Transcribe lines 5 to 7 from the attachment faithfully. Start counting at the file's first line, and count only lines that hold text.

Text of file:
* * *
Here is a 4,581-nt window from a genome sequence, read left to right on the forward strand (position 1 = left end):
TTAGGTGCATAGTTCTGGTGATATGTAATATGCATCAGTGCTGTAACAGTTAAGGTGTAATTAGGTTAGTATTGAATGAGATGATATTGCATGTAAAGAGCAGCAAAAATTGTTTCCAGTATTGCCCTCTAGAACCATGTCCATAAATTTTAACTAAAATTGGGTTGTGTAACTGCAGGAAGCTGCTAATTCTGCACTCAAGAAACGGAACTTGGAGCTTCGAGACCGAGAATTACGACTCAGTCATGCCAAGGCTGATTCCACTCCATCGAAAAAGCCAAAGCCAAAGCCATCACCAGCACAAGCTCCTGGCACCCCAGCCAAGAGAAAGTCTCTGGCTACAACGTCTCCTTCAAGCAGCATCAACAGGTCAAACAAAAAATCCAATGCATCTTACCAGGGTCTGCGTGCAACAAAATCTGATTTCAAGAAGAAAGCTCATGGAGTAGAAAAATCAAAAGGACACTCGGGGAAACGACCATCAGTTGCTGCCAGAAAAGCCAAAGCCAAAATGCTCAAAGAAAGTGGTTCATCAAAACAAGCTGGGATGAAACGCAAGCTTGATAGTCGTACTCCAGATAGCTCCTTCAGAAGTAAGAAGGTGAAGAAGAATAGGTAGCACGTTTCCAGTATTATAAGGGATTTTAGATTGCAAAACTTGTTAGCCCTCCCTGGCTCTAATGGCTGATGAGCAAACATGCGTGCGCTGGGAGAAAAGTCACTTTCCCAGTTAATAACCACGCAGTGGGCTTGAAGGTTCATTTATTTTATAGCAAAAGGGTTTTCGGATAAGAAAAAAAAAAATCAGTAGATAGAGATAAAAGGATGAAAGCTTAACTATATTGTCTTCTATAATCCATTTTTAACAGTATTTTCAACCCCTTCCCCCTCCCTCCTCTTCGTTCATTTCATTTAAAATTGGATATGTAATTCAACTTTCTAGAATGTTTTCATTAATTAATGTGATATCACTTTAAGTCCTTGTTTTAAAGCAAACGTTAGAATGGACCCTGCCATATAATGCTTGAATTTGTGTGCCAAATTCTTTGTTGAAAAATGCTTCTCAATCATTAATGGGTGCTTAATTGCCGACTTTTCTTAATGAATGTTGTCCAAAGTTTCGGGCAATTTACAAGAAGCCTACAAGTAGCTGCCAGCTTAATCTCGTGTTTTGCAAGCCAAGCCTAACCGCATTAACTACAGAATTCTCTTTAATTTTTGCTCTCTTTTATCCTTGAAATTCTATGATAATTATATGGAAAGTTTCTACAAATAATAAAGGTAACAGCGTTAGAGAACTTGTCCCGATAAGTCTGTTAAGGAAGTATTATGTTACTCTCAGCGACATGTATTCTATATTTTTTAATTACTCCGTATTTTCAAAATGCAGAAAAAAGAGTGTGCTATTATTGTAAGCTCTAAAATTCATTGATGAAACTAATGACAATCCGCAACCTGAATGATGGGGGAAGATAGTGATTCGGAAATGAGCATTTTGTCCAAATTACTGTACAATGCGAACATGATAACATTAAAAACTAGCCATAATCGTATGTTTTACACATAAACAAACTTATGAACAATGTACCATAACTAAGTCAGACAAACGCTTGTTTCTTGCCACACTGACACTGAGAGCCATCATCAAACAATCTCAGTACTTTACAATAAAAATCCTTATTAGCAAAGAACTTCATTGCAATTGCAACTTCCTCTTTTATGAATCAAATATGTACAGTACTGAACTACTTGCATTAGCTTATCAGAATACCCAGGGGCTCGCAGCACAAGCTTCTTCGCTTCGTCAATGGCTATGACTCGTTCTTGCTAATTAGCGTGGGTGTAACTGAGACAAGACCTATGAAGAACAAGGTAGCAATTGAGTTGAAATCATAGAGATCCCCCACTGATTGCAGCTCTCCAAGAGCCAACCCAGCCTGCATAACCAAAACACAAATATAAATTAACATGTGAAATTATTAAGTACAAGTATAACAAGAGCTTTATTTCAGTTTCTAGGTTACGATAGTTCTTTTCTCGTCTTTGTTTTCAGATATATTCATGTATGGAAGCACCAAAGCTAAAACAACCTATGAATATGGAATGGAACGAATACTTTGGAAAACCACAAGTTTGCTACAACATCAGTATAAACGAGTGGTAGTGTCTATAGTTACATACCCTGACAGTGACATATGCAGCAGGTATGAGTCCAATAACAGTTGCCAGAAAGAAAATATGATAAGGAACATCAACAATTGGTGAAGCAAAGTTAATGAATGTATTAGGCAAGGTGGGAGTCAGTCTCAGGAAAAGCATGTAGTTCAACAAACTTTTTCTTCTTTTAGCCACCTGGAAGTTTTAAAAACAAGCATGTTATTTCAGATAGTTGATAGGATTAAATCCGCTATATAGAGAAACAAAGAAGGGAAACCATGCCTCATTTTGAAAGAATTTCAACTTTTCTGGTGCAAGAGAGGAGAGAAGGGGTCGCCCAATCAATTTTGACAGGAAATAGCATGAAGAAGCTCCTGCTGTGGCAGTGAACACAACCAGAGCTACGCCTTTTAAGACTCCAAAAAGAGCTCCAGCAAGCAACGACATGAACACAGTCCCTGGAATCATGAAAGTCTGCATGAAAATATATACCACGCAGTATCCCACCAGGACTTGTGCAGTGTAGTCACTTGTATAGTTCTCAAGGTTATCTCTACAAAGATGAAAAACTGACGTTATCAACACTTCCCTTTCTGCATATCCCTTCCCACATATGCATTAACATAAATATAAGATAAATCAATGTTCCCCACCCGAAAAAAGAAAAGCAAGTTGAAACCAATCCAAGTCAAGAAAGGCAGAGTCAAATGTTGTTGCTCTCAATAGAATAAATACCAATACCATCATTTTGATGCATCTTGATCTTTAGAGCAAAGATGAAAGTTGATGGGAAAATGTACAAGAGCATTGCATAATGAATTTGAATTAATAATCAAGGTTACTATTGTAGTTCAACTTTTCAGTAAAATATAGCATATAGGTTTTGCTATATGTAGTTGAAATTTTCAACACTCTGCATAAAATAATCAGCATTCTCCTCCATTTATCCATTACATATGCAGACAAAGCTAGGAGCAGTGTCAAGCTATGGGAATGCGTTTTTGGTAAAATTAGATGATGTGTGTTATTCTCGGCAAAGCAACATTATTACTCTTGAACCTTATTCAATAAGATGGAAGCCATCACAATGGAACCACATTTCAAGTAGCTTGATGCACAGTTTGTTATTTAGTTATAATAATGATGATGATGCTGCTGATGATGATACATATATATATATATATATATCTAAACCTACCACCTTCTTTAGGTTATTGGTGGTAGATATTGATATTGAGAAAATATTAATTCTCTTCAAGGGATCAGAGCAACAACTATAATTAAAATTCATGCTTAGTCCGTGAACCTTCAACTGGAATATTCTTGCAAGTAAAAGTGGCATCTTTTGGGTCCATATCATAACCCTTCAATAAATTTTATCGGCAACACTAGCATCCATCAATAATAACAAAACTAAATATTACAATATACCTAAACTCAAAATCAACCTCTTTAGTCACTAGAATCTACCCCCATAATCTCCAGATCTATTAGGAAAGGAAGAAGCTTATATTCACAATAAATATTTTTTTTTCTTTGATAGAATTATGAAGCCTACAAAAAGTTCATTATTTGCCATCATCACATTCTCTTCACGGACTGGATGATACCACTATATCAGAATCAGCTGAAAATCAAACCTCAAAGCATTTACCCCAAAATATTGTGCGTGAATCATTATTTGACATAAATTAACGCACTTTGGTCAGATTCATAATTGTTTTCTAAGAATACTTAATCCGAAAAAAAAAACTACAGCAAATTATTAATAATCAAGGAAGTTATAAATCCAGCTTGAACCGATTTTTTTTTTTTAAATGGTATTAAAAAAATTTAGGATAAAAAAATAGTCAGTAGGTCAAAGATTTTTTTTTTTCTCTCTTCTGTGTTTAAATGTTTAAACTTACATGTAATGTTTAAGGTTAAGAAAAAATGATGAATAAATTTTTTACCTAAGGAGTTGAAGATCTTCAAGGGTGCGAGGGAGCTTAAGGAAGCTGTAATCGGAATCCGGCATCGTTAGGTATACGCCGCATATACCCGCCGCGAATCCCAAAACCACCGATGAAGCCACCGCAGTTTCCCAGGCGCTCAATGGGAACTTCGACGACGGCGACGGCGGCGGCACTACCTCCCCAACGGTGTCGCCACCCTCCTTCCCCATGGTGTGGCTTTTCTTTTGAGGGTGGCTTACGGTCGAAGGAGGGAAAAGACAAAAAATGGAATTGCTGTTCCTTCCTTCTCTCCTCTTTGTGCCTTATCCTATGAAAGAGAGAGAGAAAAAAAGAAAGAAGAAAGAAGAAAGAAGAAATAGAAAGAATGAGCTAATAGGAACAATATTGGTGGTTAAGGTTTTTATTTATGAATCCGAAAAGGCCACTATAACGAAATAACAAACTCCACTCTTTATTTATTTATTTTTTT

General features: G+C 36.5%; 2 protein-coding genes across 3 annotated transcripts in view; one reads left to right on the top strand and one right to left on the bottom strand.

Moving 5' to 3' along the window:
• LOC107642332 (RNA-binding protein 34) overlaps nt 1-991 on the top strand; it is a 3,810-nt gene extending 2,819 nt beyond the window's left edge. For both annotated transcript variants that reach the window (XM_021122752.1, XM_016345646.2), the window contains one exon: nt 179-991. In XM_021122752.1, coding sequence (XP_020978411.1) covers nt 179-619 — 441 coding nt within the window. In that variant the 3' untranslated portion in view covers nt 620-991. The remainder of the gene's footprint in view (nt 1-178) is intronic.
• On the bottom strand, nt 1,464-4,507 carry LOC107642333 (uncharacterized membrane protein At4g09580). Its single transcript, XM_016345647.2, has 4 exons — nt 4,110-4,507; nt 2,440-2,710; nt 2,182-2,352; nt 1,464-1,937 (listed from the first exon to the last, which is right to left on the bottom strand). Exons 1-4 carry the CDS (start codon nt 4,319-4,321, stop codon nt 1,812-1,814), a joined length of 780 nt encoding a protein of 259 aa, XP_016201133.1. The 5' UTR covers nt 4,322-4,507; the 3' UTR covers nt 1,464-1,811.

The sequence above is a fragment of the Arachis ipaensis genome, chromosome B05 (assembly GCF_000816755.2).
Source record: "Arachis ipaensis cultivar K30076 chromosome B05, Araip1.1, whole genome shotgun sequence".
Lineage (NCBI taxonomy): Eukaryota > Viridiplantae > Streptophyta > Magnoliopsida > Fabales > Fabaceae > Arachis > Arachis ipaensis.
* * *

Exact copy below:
• LOC107642332 (RNA-binding protein 34) overlaps nt 1-991 on the top strand; it is a 3,810-nt gene extending 2,819 nt beyond the window's left edge. For both annotated transcript variants that reach the window (XM_021122752.1, XM_016345646.2), the window contains one exon: nt 179-991. In XM_021122752.1, coding sequence (XP_020978411.1) covers nt 179-619 — 441 coding nt within the window. In that variant the 3' untranslated portion in view covers nt 620-991. The remainder of the gene's footprint in view (nt 1-178) is intronic.
• On the bottom strand, nt 1,464-4,507 carry LOC107642333 (uncharacterized membrane protein At4g09580). Its single transcript, XM_016345647.2, has 4 exons — nt 4,110-4,507; nt 2,440-2,710; nt 2,182-2,352; nt 1,464-1,937 (listed from the first exon to the last, which is right to left on the bottom strand). Exons 1-4 carry the CDS (start codon nt 4,319-4,321, stop codon nt 1,812-1,814), a joined length of 780 nt encoding a protein of 259 aa, XP_016201133.1. The 5' UTR covers nt 4,322-4,507; the 3' UTR covers nt 1,464-1,811.

The sequence above is a fragment of the Arachis ipaensis genome, chromosome B05 (assembly GCF_000816755.2).